It would also be nice to post some reactions to Steven Spielberg‘s Bridge of Spies, which opened yesterday and is doing fairly well for a dialogue-driven espionage tale aimed at over-40s. Rather than solicit random comments perhaps readers could address certain opinions and observations from a 10.14 Film Comment review by Michael Sragow?

Remark / observation #1: “As he did in Munich, Spielberg broadens and coarsens a fascinating tale into an overbearingly obvious and preachy statement on the cruelty of political divisions (and borders) and the importance of preserving humane values.”

Remark / observation #2: “Whenever they collaborate on a movie (this is the fourth time), Spielberg and Tom Hanks say they play to their strengths. But by now they have succumbed to their weaknesses. They prod each other into even greater pseudo-innocence and forced, excessive sentiment. Their mawkishness seems to double when they’re in each other’s sight.”

Remark / observation #3: “Partly because of Spielberg’s determination that audiences get the right messages and feel the proper feelings, Bridge of Spies, despite tense and witty passages, is misshapen, over-long and cripplingly erratic.”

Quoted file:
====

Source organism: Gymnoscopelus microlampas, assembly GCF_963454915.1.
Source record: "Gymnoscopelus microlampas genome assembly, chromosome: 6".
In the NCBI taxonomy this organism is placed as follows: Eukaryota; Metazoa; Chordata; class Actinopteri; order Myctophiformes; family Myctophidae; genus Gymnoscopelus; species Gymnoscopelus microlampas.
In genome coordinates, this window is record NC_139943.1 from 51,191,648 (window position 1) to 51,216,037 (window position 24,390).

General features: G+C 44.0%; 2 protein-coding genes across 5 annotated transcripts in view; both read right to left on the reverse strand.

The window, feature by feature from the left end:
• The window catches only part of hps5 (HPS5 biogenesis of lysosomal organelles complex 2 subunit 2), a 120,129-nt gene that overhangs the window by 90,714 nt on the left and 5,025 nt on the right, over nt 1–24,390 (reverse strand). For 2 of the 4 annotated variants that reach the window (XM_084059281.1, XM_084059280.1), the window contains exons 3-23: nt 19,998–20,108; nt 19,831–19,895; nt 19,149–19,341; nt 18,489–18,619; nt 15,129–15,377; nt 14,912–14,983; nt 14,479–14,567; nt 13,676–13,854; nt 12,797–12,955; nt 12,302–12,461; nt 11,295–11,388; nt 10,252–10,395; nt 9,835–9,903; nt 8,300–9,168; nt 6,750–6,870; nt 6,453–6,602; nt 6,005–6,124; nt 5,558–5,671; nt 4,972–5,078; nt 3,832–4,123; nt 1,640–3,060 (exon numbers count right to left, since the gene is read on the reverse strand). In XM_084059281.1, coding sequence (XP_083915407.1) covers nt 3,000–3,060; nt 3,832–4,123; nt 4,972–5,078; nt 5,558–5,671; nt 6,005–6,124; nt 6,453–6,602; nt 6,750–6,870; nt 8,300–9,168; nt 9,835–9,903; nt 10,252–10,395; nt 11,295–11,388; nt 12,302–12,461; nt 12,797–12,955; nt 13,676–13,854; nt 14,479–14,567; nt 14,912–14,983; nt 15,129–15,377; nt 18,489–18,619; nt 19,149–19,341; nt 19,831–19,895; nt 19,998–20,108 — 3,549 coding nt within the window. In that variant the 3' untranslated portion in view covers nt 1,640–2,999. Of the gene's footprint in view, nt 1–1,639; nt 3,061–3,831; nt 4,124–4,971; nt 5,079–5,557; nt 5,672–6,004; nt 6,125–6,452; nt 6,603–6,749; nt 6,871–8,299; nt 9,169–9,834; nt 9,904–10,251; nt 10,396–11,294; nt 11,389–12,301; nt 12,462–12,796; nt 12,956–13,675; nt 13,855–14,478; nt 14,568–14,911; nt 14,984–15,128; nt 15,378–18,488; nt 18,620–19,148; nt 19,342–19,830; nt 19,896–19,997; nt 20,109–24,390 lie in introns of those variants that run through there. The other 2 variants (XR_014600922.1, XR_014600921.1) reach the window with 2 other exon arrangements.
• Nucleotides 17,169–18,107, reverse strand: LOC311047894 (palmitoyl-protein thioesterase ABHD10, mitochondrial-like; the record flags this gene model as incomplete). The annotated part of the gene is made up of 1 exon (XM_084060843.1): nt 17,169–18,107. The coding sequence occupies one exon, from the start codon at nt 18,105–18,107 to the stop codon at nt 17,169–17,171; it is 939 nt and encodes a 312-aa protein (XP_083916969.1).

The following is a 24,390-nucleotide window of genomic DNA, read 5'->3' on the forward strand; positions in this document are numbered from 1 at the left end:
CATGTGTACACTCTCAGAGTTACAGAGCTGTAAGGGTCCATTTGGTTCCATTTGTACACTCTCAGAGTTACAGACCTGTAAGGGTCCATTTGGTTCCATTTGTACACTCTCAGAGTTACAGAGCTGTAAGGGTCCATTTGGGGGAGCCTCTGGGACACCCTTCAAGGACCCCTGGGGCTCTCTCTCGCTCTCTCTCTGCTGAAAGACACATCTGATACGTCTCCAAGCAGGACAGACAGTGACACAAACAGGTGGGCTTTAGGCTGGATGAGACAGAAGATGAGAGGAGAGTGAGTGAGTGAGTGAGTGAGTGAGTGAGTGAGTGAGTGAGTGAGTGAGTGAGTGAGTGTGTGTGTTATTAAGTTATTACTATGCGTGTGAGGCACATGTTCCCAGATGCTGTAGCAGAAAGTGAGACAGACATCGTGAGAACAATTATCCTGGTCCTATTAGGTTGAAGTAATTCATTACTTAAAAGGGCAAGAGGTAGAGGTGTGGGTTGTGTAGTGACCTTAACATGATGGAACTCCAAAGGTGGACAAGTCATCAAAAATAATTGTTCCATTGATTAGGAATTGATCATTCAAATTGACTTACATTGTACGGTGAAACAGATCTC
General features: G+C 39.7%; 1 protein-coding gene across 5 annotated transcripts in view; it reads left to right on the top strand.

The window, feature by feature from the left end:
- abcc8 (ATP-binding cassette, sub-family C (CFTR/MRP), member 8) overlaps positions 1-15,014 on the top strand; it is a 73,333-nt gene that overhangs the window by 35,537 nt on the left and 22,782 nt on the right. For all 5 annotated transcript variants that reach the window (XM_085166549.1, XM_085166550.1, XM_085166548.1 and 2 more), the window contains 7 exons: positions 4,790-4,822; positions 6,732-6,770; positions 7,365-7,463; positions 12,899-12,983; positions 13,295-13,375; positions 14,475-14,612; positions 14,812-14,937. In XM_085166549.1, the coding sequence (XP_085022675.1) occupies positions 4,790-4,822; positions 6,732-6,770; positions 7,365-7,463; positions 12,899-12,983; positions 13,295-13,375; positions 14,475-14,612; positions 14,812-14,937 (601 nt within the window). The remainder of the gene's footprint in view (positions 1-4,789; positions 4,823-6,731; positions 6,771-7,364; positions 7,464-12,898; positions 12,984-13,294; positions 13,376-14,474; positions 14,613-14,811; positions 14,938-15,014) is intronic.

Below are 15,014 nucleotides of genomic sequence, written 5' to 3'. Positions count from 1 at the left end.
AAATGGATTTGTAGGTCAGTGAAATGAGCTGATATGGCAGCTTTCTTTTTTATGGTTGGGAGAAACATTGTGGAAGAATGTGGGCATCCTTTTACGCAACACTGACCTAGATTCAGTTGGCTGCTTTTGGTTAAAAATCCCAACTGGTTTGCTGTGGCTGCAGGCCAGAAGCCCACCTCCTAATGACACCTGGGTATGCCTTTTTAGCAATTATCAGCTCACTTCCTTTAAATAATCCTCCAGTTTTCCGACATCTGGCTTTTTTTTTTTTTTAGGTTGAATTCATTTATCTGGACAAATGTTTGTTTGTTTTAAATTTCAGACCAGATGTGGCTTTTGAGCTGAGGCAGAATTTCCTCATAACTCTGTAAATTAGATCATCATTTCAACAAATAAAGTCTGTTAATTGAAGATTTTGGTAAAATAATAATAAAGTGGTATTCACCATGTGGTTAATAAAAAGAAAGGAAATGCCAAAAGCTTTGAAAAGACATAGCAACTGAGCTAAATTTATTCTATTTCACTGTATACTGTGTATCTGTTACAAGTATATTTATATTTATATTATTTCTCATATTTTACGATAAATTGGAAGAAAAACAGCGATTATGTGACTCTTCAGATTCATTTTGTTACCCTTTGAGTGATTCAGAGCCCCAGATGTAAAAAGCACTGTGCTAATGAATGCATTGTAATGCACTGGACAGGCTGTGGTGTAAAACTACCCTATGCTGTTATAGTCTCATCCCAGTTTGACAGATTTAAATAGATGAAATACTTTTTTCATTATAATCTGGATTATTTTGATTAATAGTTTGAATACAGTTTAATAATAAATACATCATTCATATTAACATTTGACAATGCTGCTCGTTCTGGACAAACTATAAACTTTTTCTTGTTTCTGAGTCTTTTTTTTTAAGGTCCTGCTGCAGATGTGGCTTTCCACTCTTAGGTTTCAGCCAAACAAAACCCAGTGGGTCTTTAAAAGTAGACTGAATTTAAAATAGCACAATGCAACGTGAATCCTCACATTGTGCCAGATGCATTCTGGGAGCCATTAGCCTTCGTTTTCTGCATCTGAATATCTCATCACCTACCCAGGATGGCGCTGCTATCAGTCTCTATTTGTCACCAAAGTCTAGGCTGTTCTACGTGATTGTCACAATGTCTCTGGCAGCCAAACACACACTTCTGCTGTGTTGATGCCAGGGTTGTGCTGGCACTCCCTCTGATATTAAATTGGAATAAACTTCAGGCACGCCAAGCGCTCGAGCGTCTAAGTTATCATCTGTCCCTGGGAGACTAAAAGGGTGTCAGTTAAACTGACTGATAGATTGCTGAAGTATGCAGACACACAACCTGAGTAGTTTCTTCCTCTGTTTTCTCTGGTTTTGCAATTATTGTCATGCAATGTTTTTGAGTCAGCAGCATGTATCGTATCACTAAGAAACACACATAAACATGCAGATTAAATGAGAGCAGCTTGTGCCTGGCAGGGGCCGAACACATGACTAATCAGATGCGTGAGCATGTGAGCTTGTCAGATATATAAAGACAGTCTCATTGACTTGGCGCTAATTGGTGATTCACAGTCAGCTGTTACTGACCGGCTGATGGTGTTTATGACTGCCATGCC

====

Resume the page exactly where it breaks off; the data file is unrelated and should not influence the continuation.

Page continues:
Remark / observation #4: “The depiction of Donovan’s family life resembles a 1950s issue of Family Circle magazine. When she isn’t setting TV dinners down in front of her kids as they gape at the boob tube, Mary fixes them meat loaf and mixed vegetables. .

Remark / observation #5: “During a gripping prisoner exchange at Berlin’s Glienicke Bridge, we’re supposed to believe that Donovan would be shocked to see snipers on either side. Like too much of the movie, that naive touch, and the feel-good choreography of Donovan’s subsequent homecoming, presents viewers with an insurmountable span to cross: the suspension bridge of disbelief.”